8.5 / 10
Lauren Lapkus…Carol Hunch
Ryan Gaul…Cameron “Cam” Campbell
Jiavani Linayao…”Boom Boom” De Laurentis
Chance the Rapper…Himself
Directed by Scott Aukerman
Between Two Ferns: The Movie review:
We might all know and love Zach Galifianakis for his mainstream star-making turn in the 2009 comedy The Hangover, but the comedian’s real rise to stardom came in the form of Funny or Die’s acclaimed comedy talk show Between Two Ferns. Now Galifianakis has returned to sit amongst his longtime green friends and take a trip across America in hopes of attaining a late night talk show by interviewing some of the hottest celebrities in the film and TV industry right now.
Adapting a series consisting of episodes that run about five minutes each is no easy task, let alone finding a way to give a unique take on the “prove myself worthy” road trip tale we’ve seen time again, and though series co-creator and film writer/director Scott Aukerman and Galifianakis have not found a way to reinvent the wheel, they nonetheless have succeeded in stretching the simple premise into an outright joy of an hour and twenty-two minutes, keeping the ball rolling with outrageous antics from the quirky star and his unwitting cohorts.
Galifianakis unsurprisingly carries this movie with his antagonistic yet sweet-natured alter ego. While he makes it so easy to hate him and the way he treats some of our favorite celebrities, he also does well to balance it out with an opening for audiences to sympathize with his character. He’s a socially awkward guy from a small town who is continually typecast in lazy and hateful roles so much to the point he doesn’t know how else to reach out to others except for being abrasive and offensive. The 49-year-old comic uses his improvising talents and self-deprecating humor to large success as he continually finds ways to put himself in a bad limelight and in harm’s way, all for the audience’s amusement.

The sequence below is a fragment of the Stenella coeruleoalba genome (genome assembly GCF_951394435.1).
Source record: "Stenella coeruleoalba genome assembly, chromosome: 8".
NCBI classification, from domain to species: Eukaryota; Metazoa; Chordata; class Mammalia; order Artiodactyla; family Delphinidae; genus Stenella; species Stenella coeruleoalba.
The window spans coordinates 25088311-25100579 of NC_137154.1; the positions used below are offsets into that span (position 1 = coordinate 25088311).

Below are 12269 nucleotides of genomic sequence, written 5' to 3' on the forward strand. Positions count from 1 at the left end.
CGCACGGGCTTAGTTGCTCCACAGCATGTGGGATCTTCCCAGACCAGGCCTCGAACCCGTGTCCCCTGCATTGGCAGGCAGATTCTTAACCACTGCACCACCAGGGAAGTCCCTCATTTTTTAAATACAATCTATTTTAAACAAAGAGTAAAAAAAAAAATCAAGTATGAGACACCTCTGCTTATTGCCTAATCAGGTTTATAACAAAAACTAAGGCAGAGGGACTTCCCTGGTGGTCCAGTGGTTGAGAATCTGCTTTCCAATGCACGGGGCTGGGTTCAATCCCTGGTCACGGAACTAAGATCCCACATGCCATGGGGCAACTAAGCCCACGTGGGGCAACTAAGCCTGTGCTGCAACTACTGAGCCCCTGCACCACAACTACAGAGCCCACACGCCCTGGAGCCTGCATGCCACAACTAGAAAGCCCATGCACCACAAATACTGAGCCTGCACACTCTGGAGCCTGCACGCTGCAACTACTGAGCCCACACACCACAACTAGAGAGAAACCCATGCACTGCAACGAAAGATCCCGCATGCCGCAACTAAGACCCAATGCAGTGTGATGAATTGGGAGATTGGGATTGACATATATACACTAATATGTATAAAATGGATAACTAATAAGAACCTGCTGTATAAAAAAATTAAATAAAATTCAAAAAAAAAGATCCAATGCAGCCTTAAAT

In addition to the character-actor, audiences are treated to hilarious performances from nearly the entire supporting cast, ranging from the laid back calmness of Matthew McConaughey in the middle of a crumbling studio to a giddy Jon Hamm to the mentor-like nature of the legendary David Letterman. But aside from all of the star-studded cameos featured in hilarious interview snippets, one of the true shining lights of the film comes from Lauren Lapkus’ optimistic assistant to Zach, Carol.
She very much acts as the audience’s anchor the events that transpire as she, like those watching, would love to see the lead protagonist succeed even while struggling to reign in his more outlandish and off-putting behavior. Given Lapkus’ history with improv, she proves her skills in finding a balance between playing the straight face to Zach’s goofball antics while also playing along with every ill-mannered question and outrageous request to reach talk show stardom.
It is rather refreshing to see a film actively choose to not try and develop or grow its character towards any positive characteristics, keeping Zach rather despicable and out-of-line all the way up to the film’s conclusion, only having learned to appreciate the crew he has a little more while still choosing the life of a disrespectful host whose only goal is to cut down his guests anyway possible. Most films would try and change its protagonists’ flaws over the course of the story and yet Aukerman and Galifianakis choose to allow their antihero to embrace his flaws and live the life he knows and loves best.
Between Two Ferns: The Movie might not break new ground in the TV-adapted-for-film or road trip genres with its storytelling but it finds a way to draw not only its original fans in but also new fans to the series with some hilarious interviews, brilliant performances from its lead and co-stars and a breezy pace that makes this a joy to watch.
Check out Between Two Ferns: The Movie on Netflix by clicking here!